October 25–December 14, 2019
A selection of works on paper will be displayed in this art bookstore and gallery in downtown San Francisco.
San Francisco Museum of Modern Art Library
151 Third St., San Francisco, CA 94103
October 11–November 12, 2019
View and discuss with experts a range of Fox’s books, records, and ephemera, by appointment. Email for appointment: email@example.com.
Thursday, October 17, 7–9 p.m.: Screening of a video of Fox’s performance Timbre and a discussion led by artist Tom Marioni.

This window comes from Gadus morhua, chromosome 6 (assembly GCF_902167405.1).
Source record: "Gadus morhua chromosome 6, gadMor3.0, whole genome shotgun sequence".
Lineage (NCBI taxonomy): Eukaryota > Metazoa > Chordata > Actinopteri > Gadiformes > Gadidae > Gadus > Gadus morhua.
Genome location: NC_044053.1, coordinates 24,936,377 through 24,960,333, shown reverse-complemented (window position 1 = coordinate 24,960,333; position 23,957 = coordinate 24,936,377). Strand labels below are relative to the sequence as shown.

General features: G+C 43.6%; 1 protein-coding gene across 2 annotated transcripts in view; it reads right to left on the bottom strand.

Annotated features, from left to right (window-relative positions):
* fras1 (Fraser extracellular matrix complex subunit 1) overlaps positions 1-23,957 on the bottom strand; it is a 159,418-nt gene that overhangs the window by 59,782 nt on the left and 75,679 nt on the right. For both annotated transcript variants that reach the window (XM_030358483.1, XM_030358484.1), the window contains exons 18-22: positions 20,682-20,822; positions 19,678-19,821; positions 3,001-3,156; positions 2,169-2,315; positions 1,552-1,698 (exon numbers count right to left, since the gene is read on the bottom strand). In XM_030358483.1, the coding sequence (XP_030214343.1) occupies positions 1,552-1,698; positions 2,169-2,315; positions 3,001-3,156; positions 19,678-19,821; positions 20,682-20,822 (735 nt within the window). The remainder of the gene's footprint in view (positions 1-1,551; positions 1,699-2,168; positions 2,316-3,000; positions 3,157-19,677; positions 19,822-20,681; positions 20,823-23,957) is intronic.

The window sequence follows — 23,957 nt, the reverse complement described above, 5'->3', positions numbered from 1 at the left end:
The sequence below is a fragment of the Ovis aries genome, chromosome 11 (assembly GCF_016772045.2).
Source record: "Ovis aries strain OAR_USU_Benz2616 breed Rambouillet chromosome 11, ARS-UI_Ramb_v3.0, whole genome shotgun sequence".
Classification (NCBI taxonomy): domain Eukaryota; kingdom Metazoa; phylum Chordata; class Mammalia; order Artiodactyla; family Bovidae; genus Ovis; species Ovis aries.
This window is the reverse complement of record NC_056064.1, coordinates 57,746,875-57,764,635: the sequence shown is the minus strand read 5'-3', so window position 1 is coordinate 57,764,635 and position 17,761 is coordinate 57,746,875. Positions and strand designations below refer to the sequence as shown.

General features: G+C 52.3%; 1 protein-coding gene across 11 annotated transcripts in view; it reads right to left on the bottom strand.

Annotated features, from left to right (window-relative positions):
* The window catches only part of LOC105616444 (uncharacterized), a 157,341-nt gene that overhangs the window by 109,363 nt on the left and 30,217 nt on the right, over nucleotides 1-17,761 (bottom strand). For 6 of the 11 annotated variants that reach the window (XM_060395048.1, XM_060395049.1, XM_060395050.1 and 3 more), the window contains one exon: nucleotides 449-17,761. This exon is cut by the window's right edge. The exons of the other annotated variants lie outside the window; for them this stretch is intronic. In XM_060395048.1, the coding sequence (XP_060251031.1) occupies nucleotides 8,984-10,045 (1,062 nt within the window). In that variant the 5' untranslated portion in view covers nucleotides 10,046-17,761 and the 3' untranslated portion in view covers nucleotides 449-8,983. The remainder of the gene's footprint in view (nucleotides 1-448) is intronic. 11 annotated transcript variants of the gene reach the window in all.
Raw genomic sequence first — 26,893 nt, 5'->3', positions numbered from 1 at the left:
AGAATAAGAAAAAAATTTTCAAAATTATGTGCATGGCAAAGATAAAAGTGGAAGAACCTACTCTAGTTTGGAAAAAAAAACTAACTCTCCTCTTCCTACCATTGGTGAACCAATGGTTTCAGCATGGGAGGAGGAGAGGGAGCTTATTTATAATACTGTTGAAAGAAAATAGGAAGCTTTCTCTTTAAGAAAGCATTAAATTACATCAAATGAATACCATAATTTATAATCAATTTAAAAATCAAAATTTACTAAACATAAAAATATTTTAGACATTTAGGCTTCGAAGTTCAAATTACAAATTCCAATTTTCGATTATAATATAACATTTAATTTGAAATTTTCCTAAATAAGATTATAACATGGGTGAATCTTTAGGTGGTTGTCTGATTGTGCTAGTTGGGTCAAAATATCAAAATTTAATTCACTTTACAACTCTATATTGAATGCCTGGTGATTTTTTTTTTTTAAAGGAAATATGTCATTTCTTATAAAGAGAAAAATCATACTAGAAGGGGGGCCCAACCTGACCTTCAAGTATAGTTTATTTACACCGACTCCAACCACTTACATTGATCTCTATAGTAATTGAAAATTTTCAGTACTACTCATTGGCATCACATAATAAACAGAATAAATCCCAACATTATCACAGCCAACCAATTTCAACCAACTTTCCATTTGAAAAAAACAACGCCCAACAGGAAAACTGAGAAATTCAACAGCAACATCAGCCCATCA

San Francisco Art Institute Library
800 Chestnut St., San Francisco, CA 94133
September 24–December 14, 2019
The display cases will feature a range of materials relating to Fox and his circle.
Dena Beard and Constance Lewallen would like to thank: Barney Bailey, Calen Barca-Hall, Kelly Bennett, Marilyn Bogerd, Lisa Calden, Stephanie Cannizzo, Arnold Dreyblatt, Adrienne Fish, Michael Goldwater, Leila Grothe, Jeff Gunderson, Ann Hatch, Anthony Huberman, Tracy Lee Jones, Paul Kos, Tom Marioni, Ron Meyers, Mary Kate Murphy, Rebecca Nestle, Lawrence Rinder, Anthony Russell, Steve Seid, David Senior, Jordan Stein, Valerie Wade, and Tanya Zimbardo. Our gratitude especially for the support and advice of Marita Loosen-Fox.